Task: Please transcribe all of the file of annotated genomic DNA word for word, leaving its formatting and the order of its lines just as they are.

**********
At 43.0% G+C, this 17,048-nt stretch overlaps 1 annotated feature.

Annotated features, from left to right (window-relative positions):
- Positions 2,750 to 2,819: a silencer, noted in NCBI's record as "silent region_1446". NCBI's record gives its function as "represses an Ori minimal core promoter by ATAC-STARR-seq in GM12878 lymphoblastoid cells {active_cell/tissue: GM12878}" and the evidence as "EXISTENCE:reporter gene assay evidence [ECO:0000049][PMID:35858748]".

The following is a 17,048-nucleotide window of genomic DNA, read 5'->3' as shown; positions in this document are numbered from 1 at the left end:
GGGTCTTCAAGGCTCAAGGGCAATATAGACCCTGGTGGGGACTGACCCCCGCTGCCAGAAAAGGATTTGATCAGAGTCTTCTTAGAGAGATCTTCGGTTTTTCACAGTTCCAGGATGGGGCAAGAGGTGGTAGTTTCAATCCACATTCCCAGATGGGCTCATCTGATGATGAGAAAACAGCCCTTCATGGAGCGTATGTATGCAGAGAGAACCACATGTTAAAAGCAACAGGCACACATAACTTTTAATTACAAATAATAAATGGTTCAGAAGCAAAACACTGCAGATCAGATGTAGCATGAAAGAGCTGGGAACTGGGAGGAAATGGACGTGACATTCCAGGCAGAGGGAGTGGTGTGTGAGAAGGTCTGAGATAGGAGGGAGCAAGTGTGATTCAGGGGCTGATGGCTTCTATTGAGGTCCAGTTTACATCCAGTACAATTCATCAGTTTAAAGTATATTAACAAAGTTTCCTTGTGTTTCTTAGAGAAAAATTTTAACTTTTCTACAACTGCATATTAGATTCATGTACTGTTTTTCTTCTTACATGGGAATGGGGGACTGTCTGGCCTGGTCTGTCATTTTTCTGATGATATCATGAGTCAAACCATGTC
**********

At 43.0% G+C, this 17,048-nt stretch overlaps 1 annotated feature.

Annotated features, from left to right (window-relative positions):
- Positions 2,750 to 2,819: a silencer, noted in NCBI's record as "silent region_1446". NCBI's record gives its function as "represses an Ori minimal core promoter by ATAC-STARR-seq in GM12878 lymphoblastoid cells {active_cell/tissue: GM12878}" and the evidence as "EXISTENCE:reporter gene assay evidence [ECO:0000049][PMID:35858748]".

The following is a 17,048-nucleotide window of genomic DNA, read 5'->3' as shown; positions in this document are numbered from 1 at the left end:
GGGTCTTCAAGGCTCAAGGGCAATATAGACCCTGGTGGGGACTGACCCCCGCTGCCAGAAAAGGATTTGATCAGAGTCTTCTTAGAGAGATCTTCGGTTTTTCACAGTTCCAGGATGGGGCAAGAGGTGGTAGTTTCAATCCACATTCCCAGATGGGCTCATCTGATGATGAGAAAACAGCCCTTCATGGAGCGTATGTATGCAGAGAGAACCACATGTTAAAAGCAACAGGCACACATAACTTTTAATTACAAATAATAAATGGTTCAGAAGCAAAACACTGCAGATCAGATGTAGCATGAAAGAGCTGGGAACTGGGAGGAAATGGACGTGACATTCCAGGCAGAGGGAGTGGTGTGTGAGAAGGTCTGAGATAGGAGGGAGCAAGTGTGATTCAGGGGCTGATGGCTTCTATTGAGGTCCAGTTTACATCCAGTACAATTCATCAGTTTAAAGTATATTAACAAAGTTTCCTTGTGTTTCTTAGAGAAAAATTTTAACTTTTCTACAACTGCATATTAGATTCATGTACTGTTTTTCTTCTTACATGGGAATGGGGGACTGTCTGGCCTGGTCTGTCATTTTTCTGATGATATCATGAGTCAAACCATGTC